Eastern Market To Permit Political Petitioning Pending Implementation of New Policy
Issue Exposes Tension Between Petitioners and Vendors
by Larry Janezich
Wednesday night, Eastern Market manager Barry Margeson told the Eastern Market Community Advisory Committee (EMCAC), that a draft policy regarding the rules and regulations for “everybody who is on our space” was currently under review by city lawyers and the new policy takes effect, Eastern Market will permit political petitioning. It was unclear whether petitioners will be restricted to a certain area or areas under the Market’s control.
Until the draft policy is made public, it is also unclear what other changes will be made and how it will address the complaints of the sellers of the newspaper Street Sense, who in recent months have been banned from vending on 7th Street between Pennsylvania and North Carolina Avenues. SE. One seller who was present Wednesday night, Conrad Cheek, Jr., complained he sold Street Sense near Eastern Market until he was “kicked off the corner.” Cheek claims the restrictions have cost him one-third of his income, and vowed to appear on his old corner near the market this weekend; “I will be here selling my paper,” he told the EMCAC meeting, hinting that he has consulted a lawyer.
Broadening the policy to permit – (at least) political petitioning – will not come without some grumbling by the Eastern Market street vendors who view the petitioners and other vendors as problematic because they interfere with access to their businesses. Artist Joe Snyder who operates a stand on 7th Street on weekends said petitioning is a distraction for vendors. Vendor Anita Jefferson said petitioners impede traffic and thus impede public safety.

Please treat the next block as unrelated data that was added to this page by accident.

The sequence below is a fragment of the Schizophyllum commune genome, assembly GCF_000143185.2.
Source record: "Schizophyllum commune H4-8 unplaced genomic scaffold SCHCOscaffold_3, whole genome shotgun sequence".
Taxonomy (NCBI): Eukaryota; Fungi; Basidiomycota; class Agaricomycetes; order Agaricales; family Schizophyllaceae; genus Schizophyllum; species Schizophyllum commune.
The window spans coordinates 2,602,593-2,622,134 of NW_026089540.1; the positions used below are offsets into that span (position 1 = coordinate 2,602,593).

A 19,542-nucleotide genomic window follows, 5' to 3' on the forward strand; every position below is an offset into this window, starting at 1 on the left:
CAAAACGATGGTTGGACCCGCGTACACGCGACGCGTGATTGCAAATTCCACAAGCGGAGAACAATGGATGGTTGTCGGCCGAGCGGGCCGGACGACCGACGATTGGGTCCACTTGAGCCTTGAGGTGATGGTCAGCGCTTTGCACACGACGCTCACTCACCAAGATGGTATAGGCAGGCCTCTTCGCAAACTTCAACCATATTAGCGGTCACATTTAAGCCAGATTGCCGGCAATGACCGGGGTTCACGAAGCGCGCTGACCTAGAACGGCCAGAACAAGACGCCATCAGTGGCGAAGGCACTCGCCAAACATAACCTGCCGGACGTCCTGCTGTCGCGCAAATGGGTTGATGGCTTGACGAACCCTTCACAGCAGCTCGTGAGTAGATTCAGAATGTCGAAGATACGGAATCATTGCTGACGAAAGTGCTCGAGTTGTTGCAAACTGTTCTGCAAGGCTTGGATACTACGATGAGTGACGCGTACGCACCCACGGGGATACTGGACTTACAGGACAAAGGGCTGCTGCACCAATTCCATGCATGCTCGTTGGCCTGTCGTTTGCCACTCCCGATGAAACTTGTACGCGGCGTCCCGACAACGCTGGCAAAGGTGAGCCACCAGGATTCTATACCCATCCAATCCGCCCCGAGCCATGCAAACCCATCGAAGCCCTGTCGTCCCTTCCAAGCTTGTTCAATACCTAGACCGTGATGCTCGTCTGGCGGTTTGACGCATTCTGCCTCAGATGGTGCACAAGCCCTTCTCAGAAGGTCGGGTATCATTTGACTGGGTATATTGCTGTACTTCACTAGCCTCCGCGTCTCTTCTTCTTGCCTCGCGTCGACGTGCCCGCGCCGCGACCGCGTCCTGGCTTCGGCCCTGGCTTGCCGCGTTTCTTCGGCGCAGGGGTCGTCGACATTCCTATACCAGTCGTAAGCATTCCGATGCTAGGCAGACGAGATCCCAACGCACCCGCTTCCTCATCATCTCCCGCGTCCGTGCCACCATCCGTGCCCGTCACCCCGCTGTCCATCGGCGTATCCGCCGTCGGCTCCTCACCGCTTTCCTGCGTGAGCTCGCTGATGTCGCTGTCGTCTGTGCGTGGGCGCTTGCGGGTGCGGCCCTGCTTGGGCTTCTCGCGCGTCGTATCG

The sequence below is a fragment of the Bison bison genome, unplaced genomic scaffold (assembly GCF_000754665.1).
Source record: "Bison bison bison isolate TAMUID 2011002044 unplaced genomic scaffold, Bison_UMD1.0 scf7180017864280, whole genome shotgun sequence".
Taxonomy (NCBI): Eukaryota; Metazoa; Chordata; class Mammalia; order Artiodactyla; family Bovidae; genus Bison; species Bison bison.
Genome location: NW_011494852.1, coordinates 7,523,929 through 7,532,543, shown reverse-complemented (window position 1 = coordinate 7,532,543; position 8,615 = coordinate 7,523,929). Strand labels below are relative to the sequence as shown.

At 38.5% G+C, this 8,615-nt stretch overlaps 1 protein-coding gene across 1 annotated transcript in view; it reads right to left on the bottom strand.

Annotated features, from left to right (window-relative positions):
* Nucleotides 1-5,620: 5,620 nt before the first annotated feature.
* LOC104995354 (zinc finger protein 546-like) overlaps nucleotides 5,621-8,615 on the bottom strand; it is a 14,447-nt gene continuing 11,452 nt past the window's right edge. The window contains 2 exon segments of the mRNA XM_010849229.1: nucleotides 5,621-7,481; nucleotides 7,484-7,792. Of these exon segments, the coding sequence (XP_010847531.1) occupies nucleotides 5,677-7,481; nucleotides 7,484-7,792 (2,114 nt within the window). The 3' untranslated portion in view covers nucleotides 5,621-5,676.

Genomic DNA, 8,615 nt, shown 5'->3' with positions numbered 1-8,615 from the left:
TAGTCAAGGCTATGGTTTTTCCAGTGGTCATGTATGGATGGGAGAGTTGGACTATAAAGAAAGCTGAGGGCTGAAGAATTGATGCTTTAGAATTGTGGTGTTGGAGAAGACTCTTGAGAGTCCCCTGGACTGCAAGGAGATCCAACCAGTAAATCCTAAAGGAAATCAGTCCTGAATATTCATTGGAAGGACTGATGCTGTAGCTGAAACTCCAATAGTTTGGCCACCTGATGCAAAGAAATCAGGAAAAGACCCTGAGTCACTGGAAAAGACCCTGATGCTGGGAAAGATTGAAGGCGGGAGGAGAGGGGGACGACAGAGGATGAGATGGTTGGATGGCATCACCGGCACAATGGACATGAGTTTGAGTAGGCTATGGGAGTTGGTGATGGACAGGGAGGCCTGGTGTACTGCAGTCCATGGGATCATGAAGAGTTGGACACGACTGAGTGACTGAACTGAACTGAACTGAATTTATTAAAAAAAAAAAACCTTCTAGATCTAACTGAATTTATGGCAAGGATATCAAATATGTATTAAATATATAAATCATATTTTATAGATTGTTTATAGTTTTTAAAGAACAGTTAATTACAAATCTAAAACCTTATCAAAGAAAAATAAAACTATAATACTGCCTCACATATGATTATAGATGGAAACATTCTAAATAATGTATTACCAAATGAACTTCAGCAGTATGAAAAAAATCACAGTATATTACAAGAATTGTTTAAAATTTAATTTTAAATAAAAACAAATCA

The petitioning issue illustrates some of the multi-dimensional tensions that exist between Eastern Market and the community which are being addressed in a piecemeal fashion, speaking to the need for a new stronger market governing structure to better coordinate the resolution of problems as the Market moves forward in a more competitive environment which is characterized by a changing demographic.
The outside vendors contribute substantially to the financial stability of the market, but often fail to acknowledge the sacrifices the community makes in order to provide them with space to operate – e.g., the closing of 7th Street – and the parking difficulties nearby residents encounter on weekends as the market becomes more of a destination rather than a walk-to food outlet. And although a more rigorous enforcement of the parking policy in the spaces between the market and the natatorium has made more parking available to shoppers on weekends, the inside merchants are not convinced that the closing of 7th Street to accommodate street vendors has worked to their benefit. ANC6B is currently working with DDOT to develop a parking policy to help protect weekend parking for residents close to Eastern Market.
ANC6B Commissioner Ivan Frishberg said that the petitioning issue went beyond leaving it up to lawyers who can find a way to defend anything, noting “this is our town square.” He said “we don’t want anything promulgated without EMCAC and ANC(6B) review.” Frischberg said he would like to see the draft policy at the next meeting (which won’t come until near the end of September). Margeson agreed to refer the draft policy to the ANC.
The petitioning issue received city-wide attention owing to a recent news report by WRC/NBC TV reporter Tom Sherwood who witnessed the prevention of political petitioning on space controlled by Eastern Market.
Sherwood not only tweeted about it but called the Mayor’s Office, Council Member Tommy Wells’ office, and the Department of General Services. He subsequently received assurances from DSG that they had no intention of banning political petitioning at the market.